Whether you’re building your startup or pursuing “intrapreneurial” ventures within an established company, the journey of an innovator can be a rollercoaster of thrilling highs – and challenging lows. That’s why success isn’t just about having an entrepreneurial skillset – it’s about having the right mindset to carry you through the inevitable tough times.
You don’t have to take our word for it. Here’s a list of 5 essential ingredients of the entrepreneurial mindset, as explained by some of the most successful innovators of all time. And if you want to hone your mindset and your skillset at the same time, the online MSc in Innovation and Entrepreneurship (MSIE) degree from a top ranked business school is an opportunity to learn from anywhere in the world.
1. Total Commitment
“It’s not about money or connections. It’s the willingness to outwork and outlearn everyone when it comes to your business.” – Mark Cuban
One of the reasons why the path of entrepreneurship can be so inspiring is because of where it often starts: from zero. Whether it’s Bill Gates and Paul Allen starting Microsoft in a garage or Sergey Brin and Larry Page funding Google on their own credit cards, some of the biggest companies in the world started with little more than a dream – and a lot of work.
Mark Cuban is another famous self-made entrepreneur that knows how hard work can pay off. He moved to Dallas as a bartender, with no money and no connections, and got fired after less than a year into his first job as a software salesman. However, he used that experience to learn more about the industry and form his own software company, MicroSolutions, which he sold for $6 million – the first of his many successful exits.
That’s why he touts “the willingness to outwork and outlearn everyone” as the most important ingredient of an entrepreneurial mindset. And speaking of learning…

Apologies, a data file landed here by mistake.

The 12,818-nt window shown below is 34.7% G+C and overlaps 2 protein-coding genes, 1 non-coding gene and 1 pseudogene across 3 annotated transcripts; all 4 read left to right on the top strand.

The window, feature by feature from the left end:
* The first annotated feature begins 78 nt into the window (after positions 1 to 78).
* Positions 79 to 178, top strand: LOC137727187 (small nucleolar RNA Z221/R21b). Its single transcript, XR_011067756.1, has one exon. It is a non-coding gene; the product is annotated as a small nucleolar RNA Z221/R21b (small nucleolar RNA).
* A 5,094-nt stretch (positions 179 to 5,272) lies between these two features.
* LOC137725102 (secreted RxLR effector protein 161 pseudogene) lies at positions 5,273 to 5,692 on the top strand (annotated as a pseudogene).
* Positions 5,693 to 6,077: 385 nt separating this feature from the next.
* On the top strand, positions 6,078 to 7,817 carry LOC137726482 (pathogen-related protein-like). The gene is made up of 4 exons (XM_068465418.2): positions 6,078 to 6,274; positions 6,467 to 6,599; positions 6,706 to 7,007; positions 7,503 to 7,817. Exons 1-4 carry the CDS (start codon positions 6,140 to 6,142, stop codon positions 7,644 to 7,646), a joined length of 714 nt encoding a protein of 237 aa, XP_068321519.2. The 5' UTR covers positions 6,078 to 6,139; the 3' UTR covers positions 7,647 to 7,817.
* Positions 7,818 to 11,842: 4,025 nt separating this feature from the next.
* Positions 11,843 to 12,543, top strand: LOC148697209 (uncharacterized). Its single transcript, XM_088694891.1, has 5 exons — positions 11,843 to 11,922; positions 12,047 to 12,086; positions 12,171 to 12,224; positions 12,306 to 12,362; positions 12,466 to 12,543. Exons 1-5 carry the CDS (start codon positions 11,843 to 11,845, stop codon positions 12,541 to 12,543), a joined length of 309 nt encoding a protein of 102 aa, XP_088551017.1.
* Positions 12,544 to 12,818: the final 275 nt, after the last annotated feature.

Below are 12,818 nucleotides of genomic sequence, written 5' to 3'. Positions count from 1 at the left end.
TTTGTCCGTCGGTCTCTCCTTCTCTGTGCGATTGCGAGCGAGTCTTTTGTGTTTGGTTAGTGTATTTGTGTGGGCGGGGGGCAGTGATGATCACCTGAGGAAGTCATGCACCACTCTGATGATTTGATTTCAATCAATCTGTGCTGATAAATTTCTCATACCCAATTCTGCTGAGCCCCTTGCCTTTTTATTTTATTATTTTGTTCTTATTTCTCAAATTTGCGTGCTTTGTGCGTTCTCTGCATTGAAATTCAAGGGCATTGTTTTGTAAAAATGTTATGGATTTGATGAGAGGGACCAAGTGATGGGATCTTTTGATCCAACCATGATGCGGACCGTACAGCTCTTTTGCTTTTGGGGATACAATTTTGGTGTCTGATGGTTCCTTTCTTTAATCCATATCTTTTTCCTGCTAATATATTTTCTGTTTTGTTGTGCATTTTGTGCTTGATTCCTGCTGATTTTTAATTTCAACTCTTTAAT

“My biggest motivation? Just to keep challenging myself. I see life almost like one long University education that I never had — everyday I’m learning something new.” – Richard Branson
Whether seeking inspiration for a new startup or an existing venture’s pivot, an entrepreneur always has to be looking for their next big idea. That’s why many of the most successful entrepreneurs have an omnivorous curiosity and desire to learn about new things. Just ask Richard Branson, who started off selling records and, several ventures later, is now selling trips to outer space!
One reason we’re in a golden age of entrepreneurship is that online learning has made a great education in virtually any subject more accessible than ever. Coursera is the world’s leading online learning platform, with over 35 million learners across over 2,700 different courses. And the MSIE will develop the specific entrepreneurial skills and mindset you need to develop your idea, no matter where your interests lie.
“Leadership is the expectation that you can use your voice for good. That you can make the world a better place.” – Sheryl Sandberg
“Doing well while doing good” has never been more important to your success as an entrepreneur. Today’s consumers want to buy products they feel are genuine, and they want to buy them from companies they perceive as authentic and empathetic. That’s why many entrepreneurs spend nearly as much time talking about their values as their business strategies.